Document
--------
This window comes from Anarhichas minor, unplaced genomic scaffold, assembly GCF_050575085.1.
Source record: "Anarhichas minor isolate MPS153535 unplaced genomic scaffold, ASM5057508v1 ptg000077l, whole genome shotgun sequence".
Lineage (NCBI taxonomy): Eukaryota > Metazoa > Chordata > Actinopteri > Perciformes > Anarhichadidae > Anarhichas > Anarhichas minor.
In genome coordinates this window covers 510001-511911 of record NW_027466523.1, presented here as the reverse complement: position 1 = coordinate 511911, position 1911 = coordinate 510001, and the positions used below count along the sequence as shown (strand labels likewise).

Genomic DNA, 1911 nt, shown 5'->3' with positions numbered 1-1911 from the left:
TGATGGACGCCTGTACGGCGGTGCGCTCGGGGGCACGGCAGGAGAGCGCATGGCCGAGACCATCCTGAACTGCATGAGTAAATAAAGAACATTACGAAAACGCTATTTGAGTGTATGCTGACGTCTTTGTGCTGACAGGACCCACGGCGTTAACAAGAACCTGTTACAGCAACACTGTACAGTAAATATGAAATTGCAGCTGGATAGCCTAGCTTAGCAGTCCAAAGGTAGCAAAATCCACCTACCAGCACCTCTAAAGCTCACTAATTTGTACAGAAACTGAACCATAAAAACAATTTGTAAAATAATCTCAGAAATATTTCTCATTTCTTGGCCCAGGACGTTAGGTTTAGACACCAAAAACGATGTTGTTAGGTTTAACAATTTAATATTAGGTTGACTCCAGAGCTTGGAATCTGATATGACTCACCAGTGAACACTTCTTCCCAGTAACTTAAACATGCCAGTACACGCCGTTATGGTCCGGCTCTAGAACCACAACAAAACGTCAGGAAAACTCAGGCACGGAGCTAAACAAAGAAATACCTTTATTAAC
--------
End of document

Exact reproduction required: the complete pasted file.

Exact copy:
This window comes from Anarhichas minor, unplaced genomic scaffold, assembly GCF_050575085.1.
Source record: "Anarhichas minor isolate MPS153535 unplaced genomic scaffold, ASM5057508v1 ptg000077l, whole genome shotgun sequence".
Lineage (NCBI taxonomy): Eukaryota > Metazoa > Chordata > Actinopteri > Perciformes > Anarhichadidae > Anarhichas > Anarhichas minor.
In genome coordinates this window covers 510001-511911 of record NW_027466523.1, presented here as the reverse complement: position 1 = coordinate 511911, position 1911 = coordinate 510001, and the positions used below count along the sequence as shown (strand labels likewise).

Genomic DNA, 1911 nt, shown 5'->3' with positions numbered 1-1911 from the left:
TGATGGACGCCTGTACGGCGGTGCGCTCGGGGGCACGGCAGGAGAGCGCATGGCCGAGACCATCCTGAACTGCATGAGTAAATAAAGAACATTACGAAAACGCTATTTGAGTGTATGCTGACGTCTTTGTGCTGACAGGACCCACGGCGTTAACAAGAACCTGTTACAGCAACACTGTACAGTAAATATGAAATTGCAGCTGGATAGCCTAGCTTAGCAGTCCAAAGGTAGCAAAATCCACCTACCAGCACCTCTAAAGCTCACTAATTTGTACAGAAACTGAACCATAAAAACAATTTGTAAAATAATCTCAGAAATATTTCTCATTTCTTGGCCCAGGACGTTAGGTTTAGACACCAAAAACGATGTTGTTAGGTTTAACAATTTAATATTAGGTTGACTCCAGAGCTTGGAATCTGATATGACTCACCAGTGAACACTTCTTCCCAGTAACTTAAACATGCCAGTACACGCCGTTATGGTCCGGCTCTAGAACCACAACAAAACGTCAGGAAAACTCAGGCACGGAGCTAAACAAAGAAATACCTTTATTAAC